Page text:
Discuss and debate the issues that mean the most to you.
December has begun! Let us all celebrate that 2013 is almost over, the solstice will be upon us shortly, and that kwanzaa will soon be celebrated worldwide! In addition, small groups of oppressed Christians will be observing one of their most ancient and sacred holidays, Christmas, in secret, in order to avoid persecution.
With the beginning of December inevitably comes the “War on Christmas” rhetoric, about how us dirty libruls are ruining everything that is pure and good about society, demanding that people say “happy holidays” instead of “Merry Christmas” like G-d-fearing Americans. Here we are, getting all morally indignant about innocent manger displays, Christmas trees in public buildings, and the other trappings of good tidings and cheer.
The claim is that liberal thought police and the politically correct among us are out to get Christmas.
Using the term “war” implies a systematic and highly organized effort to suppress and ultimately eliminate Christmas celebrations. In the case of those who firmly believe that there is a “war” on Christmas, it also implies a certain amount of oppression and martyrdom: “they” are cast as dominant social forces who make it impossible to practice the Christian faith and who ruin everything the holiday stands for.
But what does Christmas really stand for? The reason the date of 25 December was originally chosen was with the goal of suppressing pagan solstice celebrations in Rome and other parts of the Empire; people already had perfectly good religious holidays in the later days of December and as the Romans attempted to force Christianity onto their subjects, they needed to come up with a way of both creating an alternative holiday, and easing subjects into Christian doctrine. It took almost 300 years after the birth and death of Christ to settle on 25 December and in fact not all Christians celebrate the birth of Christ on that date today.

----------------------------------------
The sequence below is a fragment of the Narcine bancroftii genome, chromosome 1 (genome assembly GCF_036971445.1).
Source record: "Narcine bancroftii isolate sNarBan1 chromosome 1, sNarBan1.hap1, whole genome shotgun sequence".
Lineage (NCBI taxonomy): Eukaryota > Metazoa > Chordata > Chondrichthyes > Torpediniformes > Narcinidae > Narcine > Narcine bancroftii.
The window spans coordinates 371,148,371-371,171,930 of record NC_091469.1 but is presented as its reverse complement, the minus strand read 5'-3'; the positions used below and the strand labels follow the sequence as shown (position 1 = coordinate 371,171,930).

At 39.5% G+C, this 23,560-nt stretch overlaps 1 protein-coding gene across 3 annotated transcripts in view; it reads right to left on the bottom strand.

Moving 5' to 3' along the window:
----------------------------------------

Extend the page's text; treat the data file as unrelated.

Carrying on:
(These are the kinds of things you talk about when your dinner table is crowded with theologians, classicists, and historians.)
Greens, lights, and sacred songs? All adapted from pagan tradition. Gift-giving was also a traditional part of winter festivals, and it fit in well with the Christian mythos of the Three Wise Men and their gifts for the baby Jesus. (What a baby wanted with myrrh, I don’t know, and don’t even get me started on the frankincense.)
Christmas in itself, in other words, is a holiday skillfully adapted from other faiths, built up and evolved over the course of centuries into something of its own right. It’s celebrated with midnight masses by some Christians, with acts of service and charity by many, with decorations and gifts and all the trappings that have also turned it into a highly commercial holiday – one reason some sects of Christianity do not celebrate it.
For many conservative Christians, it’s become an inalienable symbol of Christianity, entangled very much with their Christian identity. And this is where the idea of a war on Christmas and the oppression of Christians comes in.